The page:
Central hawkers fear for the future

PUBLISHED : Thursday, 03 May, 2007, 12:00am
UPDATED : Thursday, 03 May, 2007, 12:00am

Assurances on development doubted

The destiny of hawkers at the city's oldest street market remains unclear under a plan to redevelop Peel and Graham streets in Central, despite the Urban Renewal Authority's assurances that those affected would be able to move back.

A panel set up to calm fears that the redevelopment would destroy the heritage in the area met for the first time yesterday.

Yau Luk Chiu-ying, the only hawkers' representative on the authority's 10-member conservation advisory panel, said: 'No one has ever given us any promise that we will be allowed to move back.

'Judging from what had happened to hawkers in Wan Chai's outdoor market, I doubt if we can return in the future. What is clear is that the old-shop street the authority wants to build in Graham Street will ban fresh goods.'

The controversial project that conservationists fear will destroy part of the city's heritage covers an area of just over half a hectare bordered by Cochrane, Gage and Wellington streets. It includes the market, which is nearly 140 years old and runs through Peel, Graham and Gage streets.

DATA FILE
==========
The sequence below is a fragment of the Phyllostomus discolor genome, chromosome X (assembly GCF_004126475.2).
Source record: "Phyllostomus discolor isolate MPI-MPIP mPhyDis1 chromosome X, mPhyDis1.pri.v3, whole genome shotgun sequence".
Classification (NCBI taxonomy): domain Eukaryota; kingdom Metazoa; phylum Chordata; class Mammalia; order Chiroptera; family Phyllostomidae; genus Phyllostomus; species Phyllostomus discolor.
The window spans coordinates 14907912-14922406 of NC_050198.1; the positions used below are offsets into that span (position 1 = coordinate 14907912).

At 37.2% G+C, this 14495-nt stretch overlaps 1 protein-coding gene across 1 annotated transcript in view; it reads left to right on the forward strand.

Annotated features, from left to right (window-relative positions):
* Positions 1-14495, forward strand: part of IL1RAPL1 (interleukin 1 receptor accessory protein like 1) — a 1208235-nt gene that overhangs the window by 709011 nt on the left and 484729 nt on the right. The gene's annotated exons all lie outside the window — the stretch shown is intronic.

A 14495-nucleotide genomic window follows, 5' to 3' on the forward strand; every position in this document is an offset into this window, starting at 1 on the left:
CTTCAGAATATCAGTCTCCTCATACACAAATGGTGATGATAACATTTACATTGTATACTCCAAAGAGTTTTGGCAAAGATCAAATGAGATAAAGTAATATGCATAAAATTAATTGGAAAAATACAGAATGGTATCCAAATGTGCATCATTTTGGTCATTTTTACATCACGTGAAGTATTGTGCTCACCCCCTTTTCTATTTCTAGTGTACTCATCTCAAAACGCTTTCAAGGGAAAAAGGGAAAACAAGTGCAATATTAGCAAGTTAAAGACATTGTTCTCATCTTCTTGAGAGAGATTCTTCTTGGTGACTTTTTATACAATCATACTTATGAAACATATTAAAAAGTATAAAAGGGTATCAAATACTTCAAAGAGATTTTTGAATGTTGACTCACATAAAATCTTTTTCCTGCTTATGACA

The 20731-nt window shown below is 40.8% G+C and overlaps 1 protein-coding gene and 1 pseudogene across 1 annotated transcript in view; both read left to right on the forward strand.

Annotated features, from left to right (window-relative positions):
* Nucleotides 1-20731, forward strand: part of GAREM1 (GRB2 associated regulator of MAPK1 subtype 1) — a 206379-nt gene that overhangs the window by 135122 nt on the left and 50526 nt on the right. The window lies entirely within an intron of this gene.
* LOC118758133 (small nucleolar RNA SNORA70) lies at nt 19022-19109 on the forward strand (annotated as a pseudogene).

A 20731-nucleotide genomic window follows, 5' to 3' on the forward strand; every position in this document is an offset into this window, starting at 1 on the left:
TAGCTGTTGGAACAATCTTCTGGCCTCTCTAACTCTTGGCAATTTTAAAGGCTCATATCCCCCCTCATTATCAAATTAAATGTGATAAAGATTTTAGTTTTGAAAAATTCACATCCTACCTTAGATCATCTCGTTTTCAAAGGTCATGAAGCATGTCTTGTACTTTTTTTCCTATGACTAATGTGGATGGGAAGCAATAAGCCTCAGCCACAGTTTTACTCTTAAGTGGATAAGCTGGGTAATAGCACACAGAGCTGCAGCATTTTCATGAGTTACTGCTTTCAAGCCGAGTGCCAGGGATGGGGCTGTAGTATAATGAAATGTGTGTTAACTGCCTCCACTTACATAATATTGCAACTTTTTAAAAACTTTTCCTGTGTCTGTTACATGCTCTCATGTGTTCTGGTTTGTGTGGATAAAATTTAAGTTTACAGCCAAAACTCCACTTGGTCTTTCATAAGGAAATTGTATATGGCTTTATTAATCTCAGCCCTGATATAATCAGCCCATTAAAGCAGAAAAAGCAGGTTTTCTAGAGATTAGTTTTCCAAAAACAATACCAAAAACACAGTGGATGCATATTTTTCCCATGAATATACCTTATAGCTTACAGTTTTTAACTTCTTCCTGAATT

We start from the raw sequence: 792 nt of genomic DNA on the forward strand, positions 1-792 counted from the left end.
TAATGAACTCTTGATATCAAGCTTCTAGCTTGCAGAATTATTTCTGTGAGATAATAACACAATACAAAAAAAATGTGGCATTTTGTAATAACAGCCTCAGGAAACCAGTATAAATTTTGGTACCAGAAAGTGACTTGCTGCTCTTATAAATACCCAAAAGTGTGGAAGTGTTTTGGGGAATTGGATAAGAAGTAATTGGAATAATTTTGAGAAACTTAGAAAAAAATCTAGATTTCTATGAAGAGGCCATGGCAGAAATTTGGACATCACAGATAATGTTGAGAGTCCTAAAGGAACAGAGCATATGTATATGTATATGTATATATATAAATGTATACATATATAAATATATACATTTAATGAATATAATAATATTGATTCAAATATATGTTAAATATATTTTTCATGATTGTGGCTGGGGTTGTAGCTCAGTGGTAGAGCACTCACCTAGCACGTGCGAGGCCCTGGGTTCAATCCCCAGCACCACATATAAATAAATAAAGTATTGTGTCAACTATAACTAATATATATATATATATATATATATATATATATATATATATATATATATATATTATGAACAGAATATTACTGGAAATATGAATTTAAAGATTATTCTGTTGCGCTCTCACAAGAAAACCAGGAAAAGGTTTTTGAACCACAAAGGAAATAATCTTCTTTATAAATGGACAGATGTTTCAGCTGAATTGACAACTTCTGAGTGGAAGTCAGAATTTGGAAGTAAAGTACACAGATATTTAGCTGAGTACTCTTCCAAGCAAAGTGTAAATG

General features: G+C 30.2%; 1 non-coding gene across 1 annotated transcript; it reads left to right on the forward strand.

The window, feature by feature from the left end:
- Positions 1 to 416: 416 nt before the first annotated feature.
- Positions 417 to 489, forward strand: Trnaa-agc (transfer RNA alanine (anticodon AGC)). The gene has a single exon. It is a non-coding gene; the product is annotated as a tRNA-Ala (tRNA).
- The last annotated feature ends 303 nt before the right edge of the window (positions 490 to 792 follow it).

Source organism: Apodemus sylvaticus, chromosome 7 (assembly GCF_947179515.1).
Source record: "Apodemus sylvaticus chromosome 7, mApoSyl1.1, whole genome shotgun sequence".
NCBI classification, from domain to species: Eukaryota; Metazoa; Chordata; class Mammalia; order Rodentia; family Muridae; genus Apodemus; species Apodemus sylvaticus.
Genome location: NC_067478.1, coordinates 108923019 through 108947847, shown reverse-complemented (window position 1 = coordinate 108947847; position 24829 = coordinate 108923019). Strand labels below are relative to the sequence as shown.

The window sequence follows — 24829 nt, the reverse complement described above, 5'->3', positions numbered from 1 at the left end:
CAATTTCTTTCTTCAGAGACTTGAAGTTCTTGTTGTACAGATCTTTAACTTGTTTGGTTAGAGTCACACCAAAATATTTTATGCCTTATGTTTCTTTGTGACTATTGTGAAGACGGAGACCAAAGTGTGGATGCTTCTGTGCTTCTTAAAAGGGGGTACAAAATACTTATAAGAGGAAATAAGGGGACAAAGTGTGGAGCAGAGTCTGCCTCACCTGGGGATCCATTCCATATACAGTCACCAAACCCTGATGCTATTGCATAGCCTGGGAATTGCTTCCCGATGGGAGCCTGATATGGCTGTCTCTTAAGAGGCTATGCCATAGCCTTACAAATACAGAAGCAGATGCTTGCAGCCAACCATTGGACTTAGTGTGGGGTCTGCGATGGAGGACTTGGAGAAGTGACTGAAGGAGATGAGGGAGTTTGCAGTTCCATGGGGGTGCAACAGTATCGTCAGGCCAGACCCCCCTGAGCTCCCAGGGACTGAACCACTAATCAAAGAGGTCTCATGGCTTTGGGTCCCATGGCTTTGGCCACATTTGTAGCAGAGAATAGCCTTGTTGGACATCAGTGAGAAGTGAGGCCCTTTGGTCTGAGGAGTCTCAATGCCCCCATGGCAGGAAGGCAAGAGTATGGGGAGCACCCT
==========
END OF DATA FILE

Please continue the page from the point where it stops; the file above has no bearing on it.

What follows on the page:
Under the plan submitted to the board, two residential blocks of 30 and 32 storeys will be built over a four-storey podium. There also will be a 33-storey office tower and a 26-storey hotel on top of two more four-storey podiums. Shops will be housed in the podiums.

Cars will have access to the hotel and office tower at the back of the nearly 100-year-old Wing Woo Ho grocery store. Only the external walls of the store will be preserved.

These walls will form an entrance to the 'old shop street' along Graham Street; new structures in the style of old Chinese tenements will be built in the street. Three pre-war buildings at the other end of the street will be preserved.

Views are divided over the plan. Residents want it to go ahead, while shop owners are unconvinced.

Michael Ma Chiu-chi, the authority's director of planning and design, said: 'We tried to invite more hawkers to join the panel but they are too busy to attend our meetings.'

Kan Kee, who has retired and is a resident's representative, said: 'The environment is very bad here. We hope the redevelopment will start as soon as possible.'

The authority has not reduced the scale of the redevelopment plan despite reservations by the Architectural Services Department, submitted to the Town Planning Board, that high-rises would be 'quite bulky and massive'.

In its submission to the board, they expressed particular concern about the office tower.

The department also demanded the authority provide photo-montages of the whole development to prove it would not be visually incompatible with the old area. The board will examine the plan tomorrow.